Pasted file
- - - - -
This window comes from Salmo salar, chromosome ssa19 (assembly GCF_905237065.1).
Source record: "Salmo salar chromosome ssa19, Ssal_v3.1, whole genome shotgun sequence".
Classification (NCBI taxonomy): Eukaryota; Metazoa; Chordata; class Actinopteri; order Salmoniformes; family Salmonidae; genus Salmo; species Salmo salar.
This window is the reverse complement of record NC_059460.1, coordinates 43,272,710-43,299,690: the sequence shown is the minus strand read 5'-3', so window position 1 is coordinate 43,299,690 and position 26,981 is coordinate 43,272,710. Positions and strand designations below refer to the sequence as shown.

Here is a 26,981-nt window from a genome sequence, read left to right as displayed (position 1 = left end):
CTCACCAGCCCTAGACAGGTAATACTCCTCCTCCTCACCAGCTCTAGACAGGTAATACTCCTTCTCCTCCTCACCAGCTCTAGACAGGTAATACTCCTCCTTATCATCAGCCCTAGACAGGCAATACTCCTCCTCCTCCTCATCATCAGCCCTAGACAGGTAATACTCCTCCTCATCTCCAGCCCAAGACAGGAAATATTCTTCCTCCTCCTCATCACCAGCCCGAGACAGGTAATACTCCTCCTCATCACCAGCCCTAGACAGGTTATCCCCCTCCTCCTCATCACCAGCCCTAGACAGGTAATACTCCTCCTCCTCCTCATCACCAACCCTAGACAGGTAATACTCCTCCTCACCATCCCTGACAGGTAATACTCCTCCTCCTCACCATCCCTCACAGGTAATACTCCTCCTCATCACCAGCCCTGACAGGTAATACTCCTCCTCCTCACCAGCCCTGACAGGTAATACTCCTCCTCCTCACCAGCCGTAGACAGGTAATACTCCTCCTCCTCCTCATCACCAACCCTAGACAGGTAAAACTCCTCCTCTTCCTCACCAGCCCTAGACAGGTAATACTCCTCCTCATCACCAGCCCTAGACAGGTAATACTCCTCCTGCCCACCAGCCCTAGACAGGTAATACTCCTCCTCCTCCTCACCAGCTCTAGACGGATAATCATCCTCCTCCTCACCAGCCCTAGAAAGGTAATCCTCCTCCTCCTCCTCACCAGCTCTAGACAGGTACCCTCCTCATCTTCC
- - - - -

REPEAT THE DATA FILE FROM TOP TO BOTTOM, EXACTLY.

This window comes from Salmo salar, chromosome ssa19 (assembly GCF_905237065.1).
Source record: "Salmo salar chromosome ssa19, Ssal_v3.1, whole genome shotgun sequence".
Classification (NCBI taxonomy): Eukaryota; Metazoa; Chordata; class Actinopteri; order Salmoniformes; family Salmonidae; genus Salmo; species Salmo salar.
This window is the reverse complement of record NC_059460.1, coordinates 43,272,710-43,299,690: the sequence shown is the minus strand read 5'-3', so window position 1 is coordinate 43,299,690 and position 26,981 is coordinate 43,272,710. Positions and strand designations below refer to the sequence as shown.

Here is a 26,981-nt window from a genome sequence, read left to right as displayed (position 1 = left end):
CTCACCAGCCCTAGACAGGTAATACTCCTCCTCCTCACCAGCTCTAGACAGGTAATACTCCTTCTCCTCCTCACCAGCTCTAGACAGGTAATACTCCTCCTTATCATCAGCCCTAGACAGGCAATACTCCTCCTCCTCCTCATCATCAGCCCTAGACAGGTAATACTCCTCCTCATCTCCAGCCCAAGACAGGAAATATTCTTCCTCCTCCTCATCACCAGCCCGAGACAGGTAATACTCCTCCTCATCACCAGCCCTAGACAGGTTATCCCCCTCCTCCTCATCACCAGCCCTAGACAGGTAATACTCCTCCTCCTCCTCATCACCAACCCTAGACAGGTAATACTCCTCCTCACCATCCCTGACAGGTAATACTCCTCCTCCTCACCATCCCTCACAGGTAATACTCCTCCTCATCACCAGCCCTGACAGGTAATACTCCTCCTCCTCACCAGCCCTGACAGGTAATACTCCTCCTCCTCACCAGCCGTAGACAGGTAATACTCCTCCTCCTCCTCATCACCAACCCTAGACAGGTAAAACTCCTCCTCTTCCTCACCAGCCCTAGACAGGTAATACTCCTCCTCATCACCAGCCCTAGACAGGTAATACTCCTCCTGCCCACCAGCCCTAGACAGGTAATACTCCTCCTCCTCCTCACCAGCTCTAGACGGATAATCATCCTCCTCCTCACCAGCCCTAGAAAGGTAATCCTCCTCCTCCTCCTCACCAGCTCTAGACAGGTACCCTCCTCATCTTCC